The safety of Ariad Pharmaceuticals Inc. (ARIA:US)’s leukemia drug Iclusig is being investigated by U.S. regulators because of the increasing frequency of reports of serious blood clots and narrowing of blood vessels in patients.
“Health-care professionals should consider for each patient, whether the benefits of Iclusig treatment are likely to exceed the risks of treatment,” the U.S. Food and Drug Administration said today in a safety announcement. The agency urged doctors and patients to report side effects of the drug.
Ariad plunged a record 66 percent on Oct. 9 after the Cambridge, Massachusetts-based company said the FDA had placed a hold on enrollment of all trials of Iclusig because of safety issues among participants. The medicine was approved last year for two rare forms of leukemia, and will remain on the market, the company said.
“Any investor looking at buying this stock generally needs to be comfortable with this volatility and have at least a 1-plus year outlook,” Michael Yee, an analyst with RBC Capital Markets, wrote today in a research note. “Short-term sales of Iclusig could clearly slow due to new safety communication.”
Ariad declined (ARIA:US) 21 percent to $4.26 at the close in New York, the stock’s lowest value since December 2010. The shares have lost 78 percent this year.
Iclusig was approved based on an accelerated process that relied on a single trial showing the drug helped patients. Companies that gain accelerated approval must conduct additional study to prove their drug is effective. Iclusig, Ariad’s sole approved drug, drew $14 million in sales in the second quarter.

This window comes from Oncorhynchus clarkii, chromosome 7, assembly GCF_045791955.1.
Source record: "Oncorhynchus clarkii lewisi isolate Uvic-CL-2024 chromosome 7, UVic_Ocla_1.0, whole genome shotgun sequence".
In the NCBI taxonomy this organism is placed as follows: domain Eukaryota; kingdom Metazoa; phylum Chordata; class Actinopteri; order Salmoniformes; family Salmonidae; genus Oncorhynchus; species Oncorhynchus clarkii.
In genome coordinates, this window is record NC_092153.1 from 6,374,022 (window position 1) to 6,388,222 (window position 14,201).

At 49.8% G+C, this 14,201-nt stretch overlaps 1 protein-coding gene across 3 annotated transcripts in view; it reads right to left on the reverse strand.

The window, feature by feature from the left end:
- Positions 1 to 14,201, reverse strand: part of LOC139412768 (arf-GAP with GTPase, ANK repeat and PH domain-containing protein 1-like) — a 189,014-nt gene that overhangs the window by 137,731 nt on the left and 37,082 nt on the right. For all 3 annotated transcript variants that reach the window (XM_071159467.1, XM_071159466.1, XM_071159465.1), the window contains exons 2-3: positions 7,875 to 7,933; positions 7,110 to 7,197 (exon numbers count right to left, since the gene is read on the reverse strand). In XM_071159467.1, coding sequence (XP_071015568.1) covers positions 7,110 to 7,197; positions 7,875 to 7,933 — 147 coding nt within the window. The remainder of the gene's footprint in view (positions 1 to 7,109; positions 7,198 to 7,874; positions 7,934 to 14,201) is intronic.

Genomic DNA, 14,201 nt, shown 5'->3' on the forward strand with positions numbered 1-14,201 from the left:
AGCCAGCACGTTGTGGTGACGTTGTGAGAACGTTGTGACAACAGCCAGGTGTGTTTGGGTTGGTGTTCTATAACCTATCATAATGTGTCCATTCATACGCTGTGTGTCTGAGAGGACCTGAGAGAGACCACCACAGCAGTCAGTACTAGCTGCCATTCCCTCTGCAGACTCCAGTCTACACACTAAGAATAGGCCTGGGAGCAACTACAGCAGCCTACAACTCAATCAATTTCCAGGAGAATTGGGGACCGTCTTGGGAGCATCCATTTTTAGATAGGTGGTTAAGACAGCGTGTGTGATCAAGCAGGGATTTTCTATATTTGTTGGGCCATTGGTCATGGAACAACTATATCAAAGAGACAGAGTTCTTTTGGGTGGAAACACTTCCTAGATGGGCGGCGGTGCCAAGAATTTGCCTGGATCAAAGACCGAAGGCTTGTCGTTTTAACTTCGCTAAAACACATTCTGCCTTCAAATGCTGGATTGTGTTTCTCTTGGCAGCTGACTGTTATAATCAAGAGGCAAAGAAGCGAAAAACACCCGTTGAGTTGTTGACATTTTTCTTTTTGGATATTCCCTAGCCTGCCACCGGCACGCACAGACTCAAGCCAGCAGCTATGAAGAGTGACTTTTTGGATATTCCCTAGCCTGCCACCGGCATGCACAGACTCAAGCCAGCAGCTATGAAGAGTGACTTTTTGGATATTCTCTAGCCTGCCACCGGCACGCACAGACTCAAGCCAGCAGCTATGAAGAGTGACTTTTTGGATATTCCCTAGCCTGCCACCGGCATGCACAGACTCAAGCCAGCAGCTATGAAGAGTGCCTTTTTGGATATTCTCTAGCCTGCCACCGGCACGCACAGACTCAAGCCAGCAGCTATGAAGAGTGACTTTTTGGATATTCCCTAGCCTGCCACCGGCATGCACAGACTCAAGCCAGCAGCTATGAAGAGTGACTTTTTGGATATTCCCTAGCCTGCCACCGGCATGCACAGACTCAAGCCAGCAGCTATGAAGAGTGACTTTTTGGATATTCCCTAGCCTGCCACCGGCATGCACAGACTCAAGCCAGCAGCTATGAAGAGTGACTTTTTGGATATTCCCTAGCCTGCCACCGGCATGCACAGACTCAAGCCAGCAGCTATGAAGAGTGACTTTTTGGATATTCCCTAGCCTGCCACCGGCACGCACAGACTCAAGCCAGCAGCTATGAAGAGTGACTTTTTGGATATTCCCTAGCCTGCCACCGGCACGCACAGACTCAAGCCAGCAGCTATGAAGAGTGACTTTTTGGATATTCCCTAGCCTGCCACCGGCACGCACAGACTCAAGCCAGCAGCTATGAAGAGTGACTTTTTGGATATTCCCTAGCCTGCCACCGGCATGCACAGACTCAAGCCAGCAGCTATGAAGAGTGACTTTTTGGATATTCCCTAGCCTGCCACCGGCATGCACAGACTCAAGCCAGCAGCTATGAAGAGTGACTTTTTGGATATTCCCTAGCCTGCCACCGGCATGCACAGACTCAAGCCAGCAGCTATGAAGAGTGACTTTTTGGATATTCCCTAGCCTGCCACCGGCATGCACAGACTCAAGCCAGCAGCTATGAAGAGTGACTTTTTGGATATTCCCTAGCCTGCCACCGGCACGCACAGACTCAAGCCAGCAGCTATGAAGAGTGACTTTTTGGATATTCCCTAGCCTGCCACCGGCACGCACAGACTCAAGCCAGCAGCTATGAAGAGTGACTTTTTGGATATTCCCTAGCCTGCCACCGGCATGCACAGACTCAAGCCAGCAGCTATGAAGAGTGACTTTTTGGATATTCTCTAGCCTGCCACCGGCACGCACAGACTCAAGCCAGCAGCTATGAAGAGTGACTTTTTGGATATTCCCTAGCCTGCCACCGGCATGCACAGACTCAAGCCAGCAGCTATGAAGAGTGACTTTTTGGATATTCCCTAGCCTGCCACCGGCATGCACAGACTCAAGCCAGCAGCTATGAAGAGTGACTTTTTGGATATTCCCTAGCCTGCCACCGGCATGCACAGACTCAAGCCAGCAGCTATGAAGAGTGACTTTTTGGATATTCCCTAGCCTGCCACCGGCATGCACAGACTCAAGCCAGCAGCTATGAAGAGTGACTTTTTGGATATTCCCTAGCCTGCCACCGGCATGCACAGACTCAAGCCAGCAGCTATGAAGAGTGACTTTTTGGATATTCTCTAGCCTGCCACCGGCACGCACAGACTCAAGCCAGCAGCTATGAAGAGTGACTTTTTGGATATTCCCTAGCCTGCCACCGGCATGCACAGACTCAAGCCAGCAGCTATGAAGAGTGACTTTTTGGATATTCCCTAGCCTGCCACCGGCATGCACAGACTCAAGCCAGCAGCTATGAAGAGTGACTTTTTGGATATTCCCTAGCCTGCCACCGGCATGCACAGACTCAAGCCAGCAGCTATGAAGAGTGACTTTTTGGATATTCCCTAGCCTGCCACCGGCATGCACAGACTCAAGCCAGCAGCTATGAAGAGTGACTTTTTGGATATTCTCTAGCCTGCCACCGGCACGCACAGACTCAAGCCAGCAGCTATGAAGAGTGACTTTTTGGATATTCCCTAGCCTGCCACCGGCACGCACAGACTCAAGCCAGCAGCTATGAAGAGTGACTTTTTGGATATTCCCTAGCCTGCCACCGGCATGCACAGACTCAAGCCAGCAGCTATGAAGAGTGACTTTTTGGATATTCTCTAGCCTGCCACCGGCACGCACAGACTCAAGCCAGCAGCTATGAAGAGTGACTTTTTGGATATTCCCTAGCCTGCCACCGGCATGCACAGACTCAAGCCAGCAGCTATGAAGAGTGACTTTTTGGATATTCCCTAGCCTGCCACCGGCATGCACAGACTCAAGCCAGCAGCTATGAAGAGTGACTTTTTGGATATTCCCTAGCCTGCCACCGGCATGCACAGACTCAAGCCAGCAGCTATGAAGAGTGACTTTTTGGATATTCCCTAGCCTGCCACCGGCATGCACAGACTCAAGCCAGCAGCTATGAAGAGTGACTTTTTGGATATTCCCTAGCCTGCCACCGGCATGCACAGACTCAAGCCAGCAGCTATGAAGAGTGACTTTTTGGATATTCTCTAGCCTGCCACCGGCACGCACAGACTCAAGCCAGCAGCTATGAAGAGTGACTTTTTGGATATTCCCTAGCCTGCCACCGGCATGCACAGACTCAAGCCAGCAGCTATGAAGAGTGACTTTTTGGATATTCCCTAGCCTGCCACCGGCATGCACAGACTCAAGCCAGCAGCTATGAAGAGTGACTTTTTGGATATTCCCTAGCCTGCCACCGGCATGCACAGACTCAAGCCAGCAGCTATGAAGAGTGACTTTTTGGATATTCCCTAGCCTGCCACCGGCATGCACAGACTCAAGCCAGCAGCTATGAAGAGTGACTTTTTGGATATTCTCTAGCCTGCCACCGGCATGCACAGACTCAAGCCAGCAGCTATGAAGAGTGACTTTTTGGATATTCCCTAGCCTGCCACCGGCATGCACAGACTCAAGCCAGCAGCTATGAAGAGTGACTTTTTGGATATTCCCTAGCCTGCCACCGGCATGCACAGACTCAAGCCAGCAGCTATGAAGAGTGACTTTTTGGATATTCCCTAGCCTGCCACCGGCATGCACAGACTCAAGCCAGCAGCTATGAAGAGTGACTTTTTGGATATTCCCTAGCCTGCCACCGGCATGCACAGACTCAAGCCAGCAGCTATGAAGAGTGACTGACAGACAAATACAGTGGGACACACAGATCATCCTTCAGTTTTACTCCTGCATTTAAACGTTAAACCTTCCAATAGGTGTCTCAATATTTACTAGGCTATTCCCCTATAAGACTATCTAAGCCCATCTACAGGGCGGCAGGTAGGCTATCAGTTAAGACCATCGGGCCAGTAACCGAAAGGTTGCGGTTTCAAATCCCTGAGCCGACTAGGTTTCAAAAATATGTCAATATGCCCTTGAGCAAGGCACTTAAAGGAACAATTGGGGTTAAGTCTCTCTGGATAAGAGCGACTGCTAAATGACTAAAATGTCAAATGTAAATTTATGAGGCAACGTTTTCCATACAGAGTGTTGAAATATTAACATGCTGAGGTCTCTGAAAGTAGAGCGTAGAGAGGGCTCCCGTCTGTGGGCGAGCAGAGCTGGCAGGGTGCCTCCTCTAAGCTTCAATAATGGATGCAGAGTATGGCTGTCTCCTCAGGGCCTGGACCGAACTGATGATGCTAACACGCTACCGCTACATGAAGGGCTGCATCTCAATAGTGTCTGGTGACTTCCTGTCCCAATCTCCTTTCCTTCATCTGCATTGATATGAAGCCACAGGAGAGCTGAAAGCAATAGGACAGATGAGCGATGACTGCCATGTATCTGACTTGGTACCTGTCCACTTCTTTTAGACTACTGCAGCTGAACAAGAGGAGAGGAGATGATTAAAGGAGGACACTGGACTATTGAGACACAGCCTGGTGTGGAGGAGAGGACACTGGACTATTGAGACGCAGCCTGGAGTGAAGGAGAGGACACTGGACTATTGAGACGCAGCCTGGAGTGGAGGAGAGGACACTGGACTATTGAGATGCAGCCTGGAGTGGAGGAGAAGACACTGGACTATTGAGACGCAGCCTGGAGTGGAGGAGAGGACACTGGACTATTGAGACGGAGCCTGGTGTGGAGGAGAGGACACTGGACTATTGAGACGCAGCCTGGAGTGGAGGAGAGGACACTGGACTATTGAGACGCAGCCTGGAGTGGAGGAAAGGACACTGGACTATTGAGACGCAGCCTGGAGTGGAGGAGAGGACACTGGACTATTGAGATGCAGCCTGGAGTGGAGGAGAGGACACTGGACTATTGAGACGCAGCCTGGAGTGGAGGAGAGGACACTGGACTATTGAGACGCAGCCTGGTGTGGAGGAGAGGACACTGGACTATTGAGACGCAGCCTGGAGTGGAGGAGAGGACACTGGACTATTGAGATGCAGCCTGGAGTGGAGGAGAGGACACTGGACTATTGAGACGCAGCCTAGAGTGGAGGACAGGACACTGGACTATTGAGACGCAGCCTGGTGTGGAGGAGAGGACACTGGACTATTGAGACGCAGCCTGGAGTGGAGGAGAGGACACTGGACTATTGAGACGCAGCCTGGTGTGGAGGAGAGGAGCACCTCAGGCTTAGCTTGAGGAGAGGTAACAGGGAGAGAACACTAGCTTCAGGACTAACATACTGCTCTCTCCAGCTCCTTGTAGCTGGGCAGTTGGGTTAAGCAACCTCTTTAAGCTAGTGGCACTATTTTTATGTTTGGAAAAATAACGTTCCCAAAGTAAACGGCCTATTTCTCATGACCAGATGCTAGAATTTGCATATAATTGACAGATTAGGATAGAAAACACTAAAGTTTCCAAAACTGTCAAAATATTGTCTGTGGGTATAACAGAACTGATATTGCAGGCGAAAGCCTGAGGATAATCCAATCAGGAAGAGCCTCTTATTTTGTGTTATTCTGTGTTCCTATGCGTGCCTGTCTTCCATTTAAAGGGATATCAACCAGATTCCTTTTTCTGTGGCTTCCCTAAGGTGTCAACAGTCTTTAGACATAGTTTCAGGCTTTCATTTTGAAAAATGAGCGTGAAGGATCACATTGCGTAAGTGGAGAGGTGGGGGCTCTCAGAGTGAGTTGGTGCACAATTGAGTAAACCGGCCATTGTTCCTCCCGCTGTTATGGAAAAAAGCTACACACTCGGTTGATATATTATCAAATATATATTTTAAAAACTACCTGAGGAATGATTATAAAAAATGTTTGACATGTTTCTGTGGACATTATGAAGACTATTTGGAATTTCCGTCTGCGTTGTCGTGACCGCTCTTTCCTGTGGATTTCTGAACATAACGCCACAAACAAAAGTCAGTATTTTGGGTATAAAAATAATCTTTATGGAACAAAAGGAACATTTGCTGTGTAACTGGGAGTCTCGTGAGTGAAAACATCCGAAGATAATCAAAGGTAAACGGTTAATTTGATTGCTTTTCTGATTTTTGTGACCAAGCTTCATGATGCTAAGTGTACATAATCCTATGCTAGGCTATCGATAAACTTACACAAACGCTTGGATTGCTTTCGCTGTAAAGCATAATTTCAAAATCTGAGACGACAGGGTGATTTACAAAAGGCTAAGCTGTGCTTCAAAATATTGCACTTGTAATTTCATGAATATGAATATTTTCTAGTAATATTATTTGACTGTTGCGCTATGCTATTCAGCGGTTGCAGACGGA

Patients taking the drug have had side effects including fatal heart attacks, stroke and narrowing of large arteries of the brain and blood vessels in the extremities, the FDA said today, citing data from trials and reports since the drug entered the market.
Studies conducted before approval showed that serious blood clots in the arteries occurred in 8 percent of patients treated with the drug, and blood clots in the veins occurred in 3 percent. The most recent clinical data from the company showed at least 20 percent of those taking Iclusig have developed clots of narrowing of the blood vessels, the FDA said.
To contact the reporter on this story: Meg Tirrell in New York at email@example.com
To contact the editor responsible for this story: Reg Gale at firstname.lastname@example.org